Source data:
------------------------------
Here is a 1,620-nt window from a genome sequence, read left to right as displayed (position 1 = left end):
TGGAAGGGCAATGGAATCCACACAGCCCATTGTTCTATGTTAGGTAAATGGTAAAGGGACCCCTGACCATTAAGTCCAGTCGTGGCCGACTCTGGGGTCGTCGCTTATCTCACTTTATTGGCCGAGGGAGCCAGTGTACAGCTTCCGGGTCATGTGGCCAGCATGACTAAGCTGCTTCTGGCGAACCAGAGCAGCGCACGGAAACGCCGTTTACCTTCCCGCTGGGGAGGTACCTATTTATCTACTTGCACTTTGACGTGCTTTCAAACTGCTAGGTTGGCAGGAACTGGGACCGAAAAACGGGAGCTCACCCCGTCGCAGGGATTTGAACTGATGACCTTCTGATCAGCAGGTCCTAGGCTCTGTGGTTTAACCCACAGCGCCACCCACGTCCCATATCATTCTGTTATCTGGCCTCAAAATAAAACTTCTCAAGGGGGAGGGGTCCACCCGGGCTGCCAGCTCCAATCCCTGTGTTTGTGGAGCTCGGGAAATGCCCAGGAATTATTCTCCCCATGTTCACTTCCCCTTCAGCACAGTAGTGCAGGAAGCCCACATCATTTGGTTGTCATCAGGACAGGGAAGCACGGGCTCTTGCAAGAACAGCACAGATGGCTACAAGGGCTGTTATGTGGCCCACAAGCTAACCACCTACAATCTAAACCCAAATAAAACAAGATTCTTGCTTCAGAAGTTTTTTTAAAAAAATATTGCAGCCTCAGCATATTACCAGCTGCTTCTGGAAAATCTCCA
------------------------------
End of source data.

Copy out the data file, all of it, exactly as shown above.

Here is a 1,620-nt window from a genome sequence, read left to right as displayed (position 1 = left end):
TGGAAGGGCAATGGAATCCACACAGCCCATTGTTCTATGTTAGGTAAATGGTAAAGGGACCCCTGACCATTAAGTCCAGTCGTGGCCGACTCTGGGGTCGTCGCTTATCTCACTTTATTGGCCGAGGGAGCCAGTGTACAGCTTCCGGGTCATGTGGCCAGCATGACTAAGCTGCTTCTGGCGAACCAGAGCAGCGCACGGAAACGCCGTTTACCTTCCCGCTGGGGAGGTACCTATTTATCTACTTGCACTTTGACGTGCTTTCAAACTGCTAGGTTGGCAGGAACTGGGACCGAAAAACGGGAGCTCACCCCGTCGCAGGGATTTGAACTGATGACCTTCTGATCAGCAGGTCCTAGGCTCTGTGGTTTAACCCACAGCGCCACCCACGTCCCATATCATTCTGTTATCTGGCCTCAAAATAAAACTTCTCAAGGGGGAGGGGTCCACCCGGGCTGCCAGCTCCAATCCCTGTGTTTGTGGAGCTCGGGAAATGCCCAGGAATTATTCTCCCCATGTTCACTTCCCCTTCAGCACAGTAGTGCAGGAAGCCCACATCATTTGGTTGTCATCAGGACAGGGAAGCACGGGCTCTTGCAAGAACAGCACAGATGGCTACAAGGGCTGTTATGTGGCCCACAAGCTAACCACCTACAATCTAAACCCAAATAAAACAAGATTCTTGCTTCAGAAGTTTTTTTAAAAAAATATTGCAGCCTCAGCATATTACCAGCTGCTTCTGGAAAATCTCCA